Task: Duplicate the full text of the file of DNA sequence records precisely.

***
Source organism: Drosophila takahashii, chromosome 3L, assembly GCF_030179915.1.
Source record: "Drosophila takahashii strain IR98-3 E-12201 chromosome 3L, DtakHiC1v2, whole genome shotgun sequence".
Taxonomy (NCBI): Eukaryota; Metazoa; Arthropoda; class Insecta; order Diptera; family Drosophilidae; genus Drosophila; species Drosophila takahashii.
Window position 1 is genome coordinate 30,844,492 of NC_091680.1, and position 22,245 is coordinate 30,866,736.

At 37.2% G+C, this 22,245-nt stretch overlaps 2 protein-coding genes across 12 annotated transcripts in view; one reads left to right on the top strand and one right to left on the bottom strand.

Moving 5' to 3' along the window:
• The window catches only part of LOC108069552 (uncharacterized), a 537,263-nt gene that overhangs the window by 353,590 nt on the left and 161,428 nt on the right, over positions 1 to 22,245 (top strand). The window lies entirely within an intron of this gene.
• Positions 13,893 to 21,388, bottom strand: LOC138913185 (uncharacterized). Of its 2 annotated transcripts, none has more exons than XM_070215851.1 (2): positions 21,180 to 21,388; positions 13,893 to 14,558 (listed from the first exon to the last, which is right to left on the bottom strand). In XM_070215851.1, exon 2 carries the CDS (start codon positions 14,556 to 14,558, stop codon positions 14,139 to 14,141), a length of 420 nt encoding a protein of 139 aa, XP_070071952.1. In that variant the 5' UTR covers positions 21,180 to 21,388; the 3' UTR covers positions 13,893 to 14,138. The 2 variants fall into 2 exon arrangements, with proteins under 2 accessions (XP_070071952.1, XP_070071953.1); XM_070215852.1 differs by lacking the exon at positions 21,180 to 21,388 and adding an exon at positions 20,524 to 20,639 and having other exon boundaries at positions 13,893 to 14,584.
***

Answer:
Source organism: Drosophila takahashii, chromosome 3L, assembly GCF_030179915.1.
Source record: "Drosophila takahashii strain IR98-3 E-12201 chromosome 3L, DtakHiC1v2, whole genome shotgun sequence".
Taxonomy (NCBI): Eukaryota; Metazoa; Arthropoda; class Insecta; order Diptera; family Drosophilidae; genus Drosophila; species Drosophila takahashii.
Window position 1 is genome coordinate 30,844,492 of NC_091680.1, and position 22,245 is coordinate 30,866,736.

At 37.2% G+C, this 22,245-nt stretch overlaps 2 protein-coding genes across 12 annotated transcripts in view; one reads left to right on the top strand and one right to left on the bottom strand.

Moving 5' to 3' along the window:
• The window catches only part of LOC108069552 (uncharacterized), a 537,263-nt gene that overhangs the window by 353,590 nt on the left and 161,428 nt on the right, over positions 1 to 22,245 (top strand). The window lies entirely within an intron of this gene.
• Positions 13,893 to 21,388, bottom strand: LOC138913185 (uncharacterized). Of its 2 annotated transcripts, none has more exons than XM_070215851.1 (2): positions 21,180 to 21,388; positions 13,893 to 14,558 (listed from the first exon to the last, which is right to left on the bottom strand). In XM_070215851.1, exon 2 carries the CDS (start codon positions 14,556 to 14,558, stop codon positions 14,139 to 14,141), a length of 420 nt encoding a protein of 139 aa, XP_070071952.1. In that variant the 5' UTR covers positions 21,180 to 21,388; the 3' UTR covers positions 13,893 to 14,138. The 2 variants fall into 2 exon arrangements, with proteins under 2 accessions (XP_070071952.1, XP_070071953.1); XM_070215852.1 differs by lacking the exon at positions 21,180 to 21,388 and adding an exon at positions 20,524 to 20,639 and having other exon boundaries at positions 13,893 to 14,584.